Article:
(1 Cor 3.1-11)

Since Yahshua Ha-Maschiach (Jesus Christ) is the foundation and no man can lay any other, we ought to be careful to avoid nullifying or doubting His words, which I quote again:

16 He that believeth and is baptized shall be saved; but he that believeth not shall be damned. (Mark 16.16).

The apostle Peter warned us to be very careful when reading Paul's letters in 2 Peter 3.15-16:

15 And account that the longsuffering of our Lord is salvation; even as our beloved brother Paul also according to the wisdom given unto him hath written unto you; 16 As also in all his epistles, speaking in them of these things; in which are some things hard to be understood, which they that are unlearned and unstable wrest, as they do also the other scriptures, unto their own destruction.

In response to your comment Mike, I don't believe Paul thought baptism was unimportant, since he did baptise people. Why would a man as serious and dedicated as Paul waste his time doing anything he thought unimportant?

I do think it may be worth stating my final argument though, as you suggest. My final argument is not that Paul put unity above baptism, but rather that he put unity above his needing to be the one to baptise every single new believer he could: it was ok for someone else to do the baptising. That Paul recognised the crucial importance of baptism is evident from the following excerpts from his letters:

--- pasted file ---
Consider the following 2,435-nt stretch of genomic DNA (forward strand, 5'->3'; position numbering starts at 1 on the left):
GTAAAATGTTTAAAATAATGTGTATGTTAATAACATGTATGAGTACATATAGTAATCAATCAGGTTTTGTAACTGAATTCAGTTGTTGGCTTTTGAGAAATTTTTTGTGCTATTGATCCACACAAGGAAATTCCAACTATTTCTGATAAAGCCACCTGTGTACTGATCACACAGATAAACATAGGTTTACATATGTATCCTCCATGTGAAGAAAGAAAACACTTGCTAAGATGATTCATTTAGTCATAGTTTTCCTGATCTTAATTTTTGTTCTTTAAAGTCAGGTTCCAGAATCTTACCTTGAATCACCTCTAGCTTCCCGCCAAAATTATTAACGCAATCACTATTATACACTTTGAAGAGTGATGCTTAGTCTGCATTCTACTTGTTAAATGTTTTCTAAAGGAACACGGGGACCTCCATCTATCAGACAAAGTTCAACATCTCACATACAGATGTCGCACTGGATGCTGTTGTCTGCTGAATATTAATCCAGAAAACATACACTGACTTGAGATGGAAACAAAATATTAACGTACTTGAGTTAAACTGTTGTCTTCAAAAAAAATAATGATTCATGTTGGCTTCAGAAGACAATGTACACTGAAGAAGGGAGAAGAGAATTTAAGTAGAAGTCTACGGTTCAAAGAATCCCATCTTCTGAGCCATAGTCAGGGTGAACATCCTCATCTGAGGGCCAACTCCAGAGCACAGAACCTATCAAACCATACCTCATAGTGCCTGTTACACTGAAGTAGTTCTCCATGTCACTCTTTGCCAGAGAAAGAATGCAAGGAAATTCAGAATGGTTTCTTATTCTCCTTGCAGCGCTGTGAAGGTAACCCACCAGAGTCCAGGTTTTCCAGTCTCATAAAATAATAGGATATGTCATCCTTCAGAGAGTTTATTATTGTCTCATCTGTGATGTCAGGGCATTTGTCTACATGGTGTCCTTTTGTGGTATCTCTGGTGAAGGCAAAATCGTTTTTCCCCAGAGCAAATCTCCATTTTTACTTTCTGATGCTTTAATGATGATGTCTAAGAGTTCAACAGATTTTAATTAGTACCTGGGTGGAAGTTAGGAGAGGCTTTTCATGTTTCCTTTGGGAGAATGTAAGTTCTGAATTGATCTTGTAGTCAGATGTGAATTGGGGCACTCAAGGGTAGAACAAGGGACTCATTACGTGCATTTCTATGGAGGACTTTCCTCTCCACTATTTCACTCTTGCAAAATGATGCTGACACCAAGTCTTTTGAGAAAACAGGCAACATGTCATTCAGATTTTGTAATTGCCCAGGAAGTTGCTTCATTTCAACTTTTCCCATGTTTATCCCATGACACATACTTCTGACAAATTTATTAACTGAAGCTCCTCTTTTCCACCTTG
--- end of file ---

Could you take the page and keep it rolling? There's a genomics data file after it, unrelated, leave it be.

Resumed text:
3 Know ye not, that so many of us as were baptized into Jesus Christ were baptized into his death? 4 Therefore we are buried with him by baptism into death: that like as Christ was raised up from the dead by the glory of the Father, even so we also should walk in newness of life. 5 For if we have been planted together in the likeness of his death, we shall be also in the likeness of his resurrection: 6 Knowing this, that our old man is crucified with him, that the body of sin might be destroyed, that henceforth we should not serve sin. 7 For he that is dead is freed from sin.